Their parents never treated deafness as a disability, she remembers, but just as a simple fact of life that didn’t excuse one from responsibilities like making their bed or doing chores or trying out for things—or achieving whatever goal they could dream of.
“I was exposed to a lot of kids with multiple disabilities,” she recalls, “Some were in wheelchairs—who were placed into the deaf class because it’s where they could put them.
As an adult, Stephanie initially worked with Children’s Village at Doylestown Hospital, where kids with special needs and even babies on heart monitors were included. “Everybody has a special need,” she taught them. “Some you just can’t see.”
Then, as now, she believes, “We’re all just trying to figure things out—so be kind to everybody. It’s a good kind of philosophy, and one the world needs right now!”
Her resume also includes ten years of service as both director and teacher at Trinity Buckingham Academy, a preschool near Doylestown, where the inclusive age-appropriate program helped to sharpen her skill for observing the learning process and identifying (and addressing) individual struggles the kids might be experiencing with problem-solving.
Possibly Stephanie learned her irrepressible upbeat attitude toward her amputation from those pre-schoolers she used to teach.
Months later, in October 2021, she received her first prosthesis and returned to Moss for training. Due to an unusually large number of volume changes in the residual limb, a succession of sockets rapidly became too large, however.
“Frank and I got to be really good friends during that period!” Stephanie laughed. “I’d keep going down to see him or he’d come to the house, and he added padding on the inside and did all kinds of helpful stuff until we got fitted for the second socket.”
The most recent socket lasted only a month and a half before it, too, no longer fit; so in April 2022, Colucciello chose a fresh solution, and in mid-May Stephanie received an adjustable BOA socket.
“This is a design that has really revolutionized prosthetics,” said Colucciello. We thought that one day prosthetic science might be able to develop such a design, but now that we actually have, it really is amazing! It’s been available for a couple of years, and with exposure and the opportunity to utilize it on appropriate patients, it’s gained a good reputation.”
How long Stephanie will continue to wear the new BOA socket depends on her situation.
“Each amputee is different,” Colucciello points out. “I’m hoping she can last comfortably with it for a couple of years, having the ability to adjust the socket to fit future volume changes until the leg is stable, and we can then fit a definitive socket. Time will tell.”
Not everyone is a candidate for the BOA socket, he points out. “The wearer needs to be able to identify exactly what’s going on with their leg, determine if it’s shrinking or swelling, and then make the adjustment accordingly. Some people may need their caretakers to keep an eye on them. But Stephanie should have no problem with it. She’s just amazing!”
Stephanie’s unique approach to living with a prosthesis is rooted in a spirit of playful optimism that touches friends, family, and caregivers.
Her cardinal rule, which she enforces firmly, is that what most people call a residual limb is, in her case, an entity that deserves respect and a name: Stephanie calls hers ‘Freida’.
“The word ‘residual’ is offensive,” she states. “That’s the stuff you have to scrape off your dishes when the dishwasher is done! This is not residue, this is my healthy remaining limb!”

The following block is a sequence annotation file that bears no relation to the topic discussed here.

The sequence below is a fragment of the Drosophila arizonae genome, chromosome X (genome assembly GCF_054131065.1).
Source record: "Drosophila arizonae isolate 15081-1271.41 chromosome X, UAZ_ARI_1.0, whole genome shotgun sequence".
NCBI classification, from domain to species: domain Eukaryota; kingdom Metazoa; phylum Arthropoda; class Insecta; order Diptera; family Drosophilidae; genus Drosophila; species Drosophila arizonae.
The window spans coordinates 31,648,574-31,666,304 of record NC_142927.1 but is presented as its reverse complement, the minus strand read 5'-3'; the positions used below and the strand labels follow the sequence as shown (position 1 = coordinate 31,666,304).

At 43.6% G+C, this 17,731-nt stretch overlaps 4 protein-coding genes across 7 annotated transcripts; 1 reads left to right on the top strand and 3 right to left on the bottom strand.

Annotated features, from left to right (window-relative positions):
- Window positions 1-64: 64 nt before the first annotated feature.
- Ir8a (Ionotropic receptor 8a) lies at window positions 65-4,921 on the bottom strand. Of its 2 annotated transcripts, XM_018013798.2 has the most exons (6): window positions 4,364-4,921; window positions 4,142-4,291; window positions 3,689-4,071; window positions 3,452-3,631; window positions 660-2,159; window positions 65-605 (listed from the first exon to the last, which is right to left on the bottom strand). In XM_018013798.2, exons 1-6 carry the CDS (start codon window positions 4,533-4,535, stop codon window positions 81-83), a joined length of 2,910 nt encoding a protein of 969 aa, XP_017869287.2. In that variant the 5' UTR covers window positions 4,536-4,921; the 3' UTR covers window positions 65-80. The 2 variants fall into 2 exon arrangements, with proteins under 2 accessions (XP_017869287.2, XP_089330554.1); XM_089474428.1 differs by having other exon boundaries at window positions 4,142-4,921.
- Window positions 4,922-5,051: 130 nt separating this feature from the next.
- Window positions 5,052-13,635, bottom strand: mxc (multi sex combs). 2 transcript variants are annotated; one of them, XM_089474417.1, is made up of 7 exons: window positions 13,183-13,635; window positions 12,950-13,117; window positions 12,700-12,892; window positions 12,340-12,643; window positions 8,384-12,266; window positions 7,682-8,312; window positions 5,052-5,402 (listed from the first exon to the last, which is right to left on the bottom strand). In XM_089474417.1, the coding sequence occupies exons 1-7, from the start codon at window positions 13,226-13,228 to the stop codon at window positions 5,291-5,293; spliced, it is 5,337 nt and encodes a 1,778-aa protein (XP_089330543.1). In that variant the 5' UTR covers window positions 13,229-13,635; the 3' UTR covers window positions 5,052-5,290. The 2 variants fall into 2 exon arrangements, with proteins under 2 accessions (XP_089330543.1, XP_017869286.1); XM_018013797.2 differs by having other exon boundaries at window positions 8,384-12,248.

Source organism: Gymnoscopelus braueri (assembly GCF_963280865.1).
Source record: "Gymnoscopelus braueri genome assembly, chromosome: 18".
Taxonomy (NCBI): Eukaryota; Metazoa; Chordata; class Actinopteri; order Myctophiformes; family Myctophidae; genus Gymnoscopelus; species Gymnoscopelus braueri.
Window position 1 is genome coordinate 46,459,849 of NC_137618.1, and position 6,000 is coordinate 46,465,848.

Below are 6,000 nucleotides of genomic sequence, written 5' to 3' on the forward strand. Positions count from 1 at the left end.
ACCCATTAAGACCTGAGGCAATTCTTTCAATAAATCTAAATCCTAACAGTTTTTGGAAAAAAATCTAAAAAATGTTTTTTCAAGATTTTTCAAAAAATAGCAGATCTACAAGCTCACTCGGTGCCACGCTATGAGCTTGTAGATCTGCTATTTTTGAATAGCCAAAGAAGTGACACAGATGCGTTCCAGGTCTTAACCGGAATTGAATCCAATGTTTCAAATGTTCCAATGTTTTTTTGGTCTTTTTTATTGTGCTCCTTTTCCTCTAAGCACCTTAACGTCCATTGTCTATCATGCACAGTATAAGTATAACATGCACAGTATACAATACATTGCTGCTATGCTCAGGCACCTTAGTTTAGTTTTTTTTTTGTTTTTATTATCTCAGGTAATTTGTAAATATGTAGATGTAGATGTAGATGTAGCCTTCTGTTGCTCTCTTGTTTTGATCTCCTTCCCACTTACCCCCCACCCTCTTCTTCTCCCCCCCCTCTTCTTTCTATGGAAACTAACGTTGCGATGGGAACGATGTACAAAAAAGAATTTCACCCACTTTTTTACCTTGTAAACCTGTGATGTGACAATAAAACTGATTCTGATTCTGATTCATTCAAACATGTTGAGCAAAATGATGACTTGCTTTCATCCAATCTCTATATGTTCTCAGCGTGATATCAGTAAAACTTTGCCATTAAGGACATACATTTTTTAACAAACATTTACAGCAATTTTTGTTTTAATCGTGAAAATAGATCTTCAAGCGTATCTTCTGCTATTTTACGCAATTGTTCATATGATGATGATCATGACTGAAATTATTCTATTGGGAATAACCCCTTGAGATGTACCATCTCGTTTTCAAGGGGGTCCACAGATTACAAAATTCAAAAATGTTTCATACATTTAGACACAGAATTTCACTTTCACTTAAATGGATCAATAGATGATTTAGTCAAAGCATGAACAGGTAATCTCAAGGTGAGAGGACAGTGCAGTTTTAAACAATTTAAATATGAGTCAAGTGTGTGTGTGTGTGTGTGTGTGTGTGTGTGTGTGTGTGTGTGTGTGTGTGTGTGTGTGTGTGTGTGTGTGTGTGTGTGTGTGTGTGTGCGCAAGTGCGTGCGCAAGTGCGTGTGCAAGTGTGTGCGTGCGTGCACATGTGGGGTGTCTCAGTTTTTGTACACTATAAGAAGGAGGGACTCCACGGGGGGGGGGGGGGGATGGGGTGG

The name Freida is an acronym for some ‘salty sailor language’, she explains—but the name also means “Freedom”—a happy coincidence that gives it a positive spin.
The nurses who changed her bandages daily were quickly trained to recognize and address Freida correctly—as was her vascular surgeon and his staff; and Stephanie is determined to establish this name game as a cheerful trend for other new amputees.
Carrying the game forward, she has also named each of her sockets: Genevieve was first to be a good and supportive best friend to Freida, and she was followed by Goldilocks of “Three Bears” fame, because they couldn’t seem to get the fit “just right!”
With each incarnation, however, she continues to gain experience and to progress without significant backsliding. She’s walking now without a cane, driving herself to outpatient therapy, and she’s learning patience, which she admits has been a real challenge!
(The new BOA socket with its adjustable fit dial was promptly pre-named “Monty”, as in “Python”.)
“Frank has been doing a great job of keeping me on my feet and walking while we wait for this next step, due to delays in documentation and the insurance process.
“Now that I understand this and know I’m going to be going through sockets, I’m going to have a trophy shelf, and I’m going to put all my sockets on the shelf, and explain how I started with Genevieve, and this is how I’ve progressed,” she plans happily.
“Well, you know it’s not been all sunshine and roses,” she admits in a sober reflective moment, “—and it isn’t going to be. You’ve got to embrace whatever emotion you’re having, but not dwell on it, for lack of a better word—because it doesn’t do you any good,” she advises others.
“A lot depends on how people come into this experience. If they’re not by nature a happy person, this is NOT going to turn them into a happy person. But I also was not going to let this amputation be my defining feature. It’s just a part of who I am.
“Frank said what impressed him about me was that I don’t try to hide it,” she adds thoughtfully. “Why would I want to hide the fact that I have now worked my butt off for a year to be able to walk?!? I’m going to put little battery lights around it, decorate it for Christmas, and I’m perfectly comfortable being a walking show-and-share project!”